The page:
Cancun climate talks-Day 4

Dec 02, 2010

Representatives from nearly 200 nations have gathered for United Nations-sponsored climate talks in Cancun this week. Chat with Rebecca Chacko about how the talks about going and what hopes to be accomplished.

What hope of binding post-Kyoto commitments?

That is exactly what we need and what we are working on here.  Countries are negotiating what binding commitments they might make under the Kyoto Protocol post-2012 and also new commitments under a more comprehensive agreement that we hope will be agreed as a legally binding agreement in South Africa next year.  Right now everything is on the table in Cancun and that means anything could happen.  Given where things have been, that is good news--binding post-2012 commitments are still a real possibility.

What progress has there been in Cancun to protect the world's forests? Are countries beginning to make commitments and others providing more funds?

This is a great question.  Forests have a really important role to play in both mitigating and adapting to climate change.  Did you know that deforestation contributes to about 16% of global carbon emissions annually?  That's more than all the world's cars, trucks, planes, and ships combined!  That's one of the reasons Conservation International is here.  The good news about forests is that protecting forests can be a relatively cost-effective way to contribute to climate mitigation and we get a lot of other benefits from protecting forests too.  The negotiations on forests is one of the pieces of the climate negotiations that has seen the most progress over the past 2 years.  Many countries see it as a win-win solution.  A decision is almost ready to go as long as negotiators are able to make compromises and agree on other essential elements of the draft climate agreement.  We're only 4 days into the conference and direct negotiations on forests start tomorrow.  So stay tuned.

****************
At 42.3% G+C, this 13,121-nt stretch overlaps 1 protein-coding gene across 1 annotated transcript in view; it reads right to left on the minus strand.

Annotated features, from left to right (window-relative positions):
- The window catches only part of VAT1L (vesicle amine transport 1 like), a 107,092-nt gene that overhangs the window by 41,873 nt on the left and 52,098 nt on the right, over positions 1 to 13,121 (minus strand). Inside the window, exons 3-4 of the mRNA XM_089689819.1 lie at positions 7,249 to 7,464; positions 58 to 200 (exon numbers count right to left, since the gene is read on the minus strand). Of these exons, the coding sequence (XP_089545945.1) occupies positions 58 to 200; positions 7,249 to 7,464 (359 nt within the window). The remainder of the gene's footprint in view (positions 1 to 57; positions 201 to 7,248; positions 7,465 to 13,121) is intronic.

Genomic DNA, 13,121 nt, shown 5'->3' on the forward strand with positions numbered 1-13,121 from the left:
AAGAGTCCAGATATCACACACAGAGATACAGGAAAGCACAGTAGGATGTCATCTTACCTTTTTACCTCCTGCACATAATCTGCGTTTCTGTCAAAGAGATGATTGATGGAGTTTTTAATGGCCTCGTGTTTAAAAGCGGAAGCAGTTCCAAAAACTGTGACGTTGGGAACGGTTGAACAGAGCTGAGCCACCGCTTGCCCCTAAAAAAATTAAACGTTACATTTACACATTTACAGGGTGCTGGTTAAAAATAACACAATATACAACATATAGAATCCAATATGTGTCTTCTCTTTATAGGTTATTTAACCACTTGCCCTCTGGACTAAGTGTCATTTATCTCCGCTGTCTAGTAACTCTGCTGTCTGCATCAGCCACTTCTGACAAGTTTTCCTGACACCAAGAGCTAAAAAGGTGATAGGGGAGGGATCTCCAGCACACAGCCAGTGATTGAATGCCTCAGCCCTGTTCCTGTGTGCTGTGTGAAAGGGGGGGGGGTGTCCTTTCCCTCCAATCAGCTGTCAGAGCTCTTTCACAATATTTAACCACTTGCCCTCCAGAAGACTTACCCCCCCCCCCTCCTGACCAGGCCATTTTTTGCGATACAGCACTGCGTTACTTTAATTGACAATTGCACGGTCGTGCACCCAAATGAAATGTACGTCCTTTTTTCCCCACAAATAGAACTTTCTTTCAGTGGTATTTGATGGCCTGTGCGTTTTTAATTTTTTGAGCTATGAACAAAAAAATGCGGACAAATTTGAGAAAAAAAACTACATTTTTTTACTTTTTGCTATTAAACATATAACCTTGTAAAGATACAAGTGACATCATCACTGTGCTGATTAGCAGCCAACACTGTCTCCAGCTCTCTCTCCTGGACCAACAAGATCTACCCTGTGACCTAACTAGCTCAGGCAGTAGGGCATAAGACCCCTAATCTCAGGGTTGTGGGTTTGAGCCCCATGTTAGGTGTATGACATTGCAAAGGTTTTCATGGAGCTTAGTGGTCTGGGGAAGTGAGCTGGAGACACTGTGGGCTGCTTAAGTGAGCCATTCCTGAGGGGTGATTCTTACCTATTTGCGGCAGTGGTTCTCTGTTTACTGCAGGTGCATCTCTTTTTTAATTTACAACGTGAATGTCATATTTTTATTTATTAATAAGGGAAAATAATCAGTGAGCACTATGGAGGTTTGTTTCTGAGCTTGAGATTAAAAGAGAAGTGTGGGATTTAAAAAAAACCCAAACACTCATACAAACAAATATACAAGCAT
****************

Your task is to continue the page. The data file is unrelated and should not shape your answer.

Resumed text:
How can we be optimistic that this cancun summit will bring lots of hopes to halt risk of climate change? Will it be different from last copenhagen summit?

The atmosphere here in Cancun is very different than it was in Copenhagen last year.  We all learned a lot from Copenhagen and countries know they will need to compromise.  Negotiators and others are working here in a very constructive, down-to-earth way.  We are not seeing the ultra-politicization and media hullaballo that we saw in Copenhagen.  We do know that some heads of state are planning to arrive next week and we will need political will from countries to move forward.  But, we also need the Parties to work out some of the techical issues and that is what they are doing now.  We also see the Mexican government, which is serving as the conference president, playing a very positive role, reaching out and working with countries. 

I heard there is a good deal of buzz about Blue Carbon at this year's COP. What is the likelihood that Blue Carbon or some variation of coastal/marine mitigation will be incorporated into any agreement that may come from Cancun?

Blue Carbon refers to the role that marine ecosystems such as mangroves, sea grasses and salt marshes can play in climate mitigation.  These ecosystems are very powerful in sequestering and storing carbon, but these systems are under severe threat.  The topic of Blue Carbon was introduced here in Cancun.    It is still in its initial stages.  Scientists are working to understand the role these ecosystems play in climate and we are hopeful that improved management of these ecosystems will soon make major contributions to climate solutions.

What is your opinion/reaction about Japan's announcement that it will oppose the extension of the Kyoto Protocol?